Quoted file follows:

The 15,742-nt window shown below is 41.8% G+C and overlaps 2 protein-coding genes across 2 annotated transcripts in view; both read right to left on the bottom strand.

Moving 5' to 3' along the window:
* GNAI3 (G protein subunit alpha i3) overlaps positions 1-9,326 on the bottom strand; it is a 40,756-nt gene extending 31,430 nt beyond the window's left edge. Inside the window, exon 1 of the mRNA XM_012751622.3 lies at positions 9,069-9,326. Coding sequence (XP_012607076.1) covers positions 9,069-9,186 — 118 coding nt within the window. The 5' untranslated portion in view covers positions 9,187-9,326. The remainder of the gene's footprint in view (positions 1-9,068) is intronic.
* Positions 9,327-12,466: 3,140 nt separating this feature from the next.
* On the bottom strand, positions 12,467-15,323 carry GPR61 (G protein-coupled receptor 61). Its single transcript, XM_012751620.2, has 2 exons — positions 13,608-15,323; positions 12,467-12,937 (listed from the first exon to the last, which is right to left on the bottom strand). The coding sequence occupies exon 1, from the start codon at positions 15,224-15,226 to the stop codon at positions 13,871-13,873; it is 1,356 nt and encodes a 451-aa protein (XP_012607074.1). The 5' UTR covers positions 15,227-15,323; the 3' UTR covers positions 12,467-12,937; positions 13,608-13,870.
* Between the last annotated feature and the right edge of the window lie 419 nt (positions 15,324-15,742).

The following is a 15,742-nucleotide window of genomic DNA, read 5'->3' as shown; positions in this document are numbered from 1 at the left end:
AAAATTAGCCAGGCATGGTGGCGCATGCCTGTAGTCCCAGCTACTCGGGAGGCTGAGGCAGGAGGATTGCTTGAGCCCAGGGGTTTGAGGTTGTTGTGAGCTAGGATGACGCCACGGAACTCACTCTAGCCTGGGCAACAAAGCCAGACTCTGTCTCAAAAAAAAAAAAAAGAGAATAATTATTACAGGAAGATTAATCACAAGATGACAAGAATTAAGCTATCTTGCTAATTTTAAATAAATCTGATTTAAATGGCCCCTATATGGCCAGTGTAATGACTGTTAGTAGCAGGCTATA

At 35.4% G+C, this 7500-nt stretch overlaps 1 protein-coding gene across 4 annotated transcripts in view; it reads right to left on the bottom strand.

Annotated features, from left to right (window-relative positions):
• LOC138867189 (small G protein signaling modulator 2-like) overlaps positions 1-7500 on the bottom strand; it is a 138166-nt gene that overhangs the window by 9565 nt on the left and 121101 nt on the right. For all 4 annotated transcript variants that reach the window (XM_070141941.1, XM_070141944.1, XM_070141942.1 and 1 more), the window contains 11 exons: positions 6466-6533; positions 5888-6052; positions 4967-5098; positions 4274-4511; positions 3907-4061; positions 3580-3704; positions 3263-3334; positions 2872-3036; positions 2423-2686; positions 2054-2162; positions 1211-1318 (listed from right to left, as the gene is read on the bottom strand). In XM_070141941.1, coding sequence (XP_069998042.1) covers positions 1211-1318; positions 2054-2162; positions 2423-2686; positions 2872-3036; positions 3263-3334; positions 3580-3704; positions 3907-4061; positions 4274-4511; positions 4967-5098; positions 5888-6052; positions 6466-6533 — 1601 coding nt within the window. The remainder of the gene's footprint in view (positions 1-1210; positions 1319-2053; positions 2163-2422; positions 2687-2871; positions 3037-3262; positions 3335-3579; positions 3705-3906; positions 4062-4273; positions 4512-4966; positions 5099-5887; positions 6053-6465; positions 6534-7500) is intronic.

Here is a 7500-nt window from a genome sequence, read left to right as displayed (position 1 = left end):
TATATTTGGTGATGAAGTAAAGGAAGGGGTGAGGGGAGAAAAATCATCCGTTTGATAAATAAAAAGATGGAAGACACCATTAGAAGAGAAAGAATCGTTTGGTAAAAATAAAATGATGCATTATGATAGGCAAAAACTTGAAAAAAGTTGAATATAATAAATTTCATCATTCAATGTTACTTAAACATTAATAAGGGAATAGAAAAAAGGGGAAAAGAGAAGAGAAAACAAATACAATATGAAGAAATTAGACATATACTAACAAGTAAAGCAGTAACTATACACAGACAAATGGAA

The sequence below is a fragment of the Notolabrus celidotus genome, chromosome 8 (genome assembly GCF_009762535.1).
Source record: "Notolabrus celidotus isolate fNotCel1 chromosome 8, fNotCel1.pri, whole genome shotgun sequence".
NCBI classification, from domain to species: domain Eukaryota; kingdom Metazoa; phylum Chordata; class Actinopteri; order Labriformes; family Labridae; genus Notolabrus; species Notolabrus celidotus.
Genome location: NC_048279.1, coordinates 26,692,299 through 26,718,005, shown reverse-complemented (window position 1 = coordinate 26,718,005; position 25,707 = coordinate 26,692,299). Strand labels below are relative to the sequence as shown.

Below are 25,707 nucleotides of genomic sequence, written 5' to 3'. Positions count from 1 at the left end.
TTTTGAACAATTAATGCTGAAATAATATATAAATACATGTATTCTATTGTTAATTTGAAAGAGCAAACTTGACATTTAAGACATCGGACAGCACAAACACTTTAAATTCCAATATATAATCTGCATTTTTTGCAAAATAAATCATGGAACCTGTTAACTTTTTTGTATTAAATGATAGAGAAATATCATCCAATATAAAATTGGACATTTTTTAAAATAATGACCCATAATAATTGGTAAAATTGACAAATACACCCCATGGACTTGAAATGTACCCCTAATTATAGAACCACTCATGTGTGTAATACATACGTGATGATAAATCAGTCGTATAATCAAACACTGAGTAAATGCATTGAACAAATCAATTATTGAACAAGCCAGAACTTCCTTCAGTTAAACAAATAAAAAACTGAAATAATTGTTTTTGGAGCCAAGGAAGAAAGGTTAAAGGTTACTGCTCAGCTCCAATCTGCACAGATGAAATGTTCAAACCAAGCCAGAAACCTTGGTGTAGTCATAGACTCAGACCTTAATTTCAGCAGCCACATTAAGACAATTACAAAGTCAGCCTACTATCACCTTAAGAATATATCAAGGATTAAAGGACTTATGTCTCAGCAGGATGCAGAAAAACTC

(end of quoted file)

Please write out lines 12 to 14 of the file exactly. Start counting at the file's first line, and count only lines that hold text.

Here is a 7500-nt window from a genome sequence, read left to right as displayed (position 1 = left end):
TATATTTGGTGATGAAGTAAAGGAAGGGGTGAGGGGAGAAAAATCATCCGTTTGATAAATAAAAAGATGGAAGACACCATTAGAAGAGAAAGAATCGTTTGGTAAAAATAAAATGATGCATTATGATAGGCAAAAACTTGAAAAAAGTTGAATATAATAAATTTCATCATTCAATGTTACTTAAACATTAATAAGGGAATAGAAAAAAGGGGAAAAGAGAAGAGAAAACAAATACAATATGAAGAAATTAGACATATACTAACAAGTAAAGCAGTAACTATACACAGACAAATGGAA

The sequence below is a fragment of the Notolabrus celidotus genome, chromosome 8 (genome assembly GCF_009762535.1).